Ocean Matters Launches History of Whaling Project

Whalingby Laura Parker Roerden

Whaling might be a vestige of our past, but it has left echoes that can be felt to this day. Ocean Matters, in partnership with LePage-Miller, Inc., is launching a Digital Humanities research program on the history of whaling. Three high schools in areas with rich whaling histories: Lahaina, HI, the East End of Long Island, NY and and New York, NY will engage in local historical research tracing the intersection of large-scale historical events on the whaling activity in their communities and vice versa. Students in the three locations will then compare and contrast their local histories and the impact whaling had on the history of their communities.

The goal of the program is to develop a collaborative model for high school research that leverages the unique capabilities of digital resources and learning management systems in order to deepen disciplinary thinking.  The program also emphasizes the importance of a place-based approach to historical and environmental research.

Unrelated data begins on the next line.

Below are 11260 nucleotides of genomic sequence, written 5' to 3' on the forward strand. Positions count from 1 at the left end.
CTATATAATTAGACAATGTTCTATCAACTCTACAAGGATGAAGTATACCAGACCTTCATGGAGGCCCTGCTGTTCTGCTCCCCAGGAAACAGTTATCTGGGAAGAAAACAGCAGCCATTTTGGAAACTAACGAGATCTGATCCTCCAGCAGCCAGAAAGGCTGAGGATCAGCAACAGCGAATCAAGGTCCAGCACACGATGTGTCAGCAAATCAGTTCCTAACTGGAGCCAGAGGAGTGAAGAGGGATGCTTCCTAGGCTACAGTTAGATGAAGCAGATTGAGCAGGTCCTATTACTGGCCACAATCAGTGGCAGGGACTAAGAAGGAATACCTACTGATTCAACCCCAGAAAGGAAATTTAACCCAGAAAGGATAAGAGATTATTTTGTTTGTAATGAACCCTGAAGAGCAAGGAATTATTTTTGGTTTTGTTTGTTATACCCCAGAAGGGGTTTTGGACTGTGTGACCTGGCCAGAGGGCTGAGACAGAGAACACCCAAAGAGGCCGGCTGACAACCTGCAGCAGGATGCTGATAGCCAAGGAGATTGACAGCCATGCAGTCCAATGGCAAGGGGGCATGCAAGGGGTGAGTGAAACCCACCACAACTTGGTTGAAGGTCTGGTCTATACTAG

Heather Miller, Director at LePage-Miller, Inc., describes the projects multiple benefits, “Whaling activity pre-dates the American colonies and has impacted the economic, social, architectural, cultural, natural history and literary history of our country in fascinating, and generally under recognized, ways. Moreover, whaling history has a profound connection to the crisis of nonrenewable energy sources that shapes our world today. Fostering depth in this field of history facilitates acquisition of geographical, historical, cultural and economic concepts.”

With only 600 surviving Right Whales in the Atlantic to this day, Ocean Matters is particularly interested in helping students explore how our complex relationship to natural resources over time changes and shapes our present day choices and realities.

rightwhale

“Our partner schools’ locations and the participation of local historical societies,” Miller adds “will enable the participation of members of the Shinnecock and native Hawaiian peoples; including the voices of native peoples who are more typically relegated to a side note in history.”

Stay tuned for more information about this exciting project.

 

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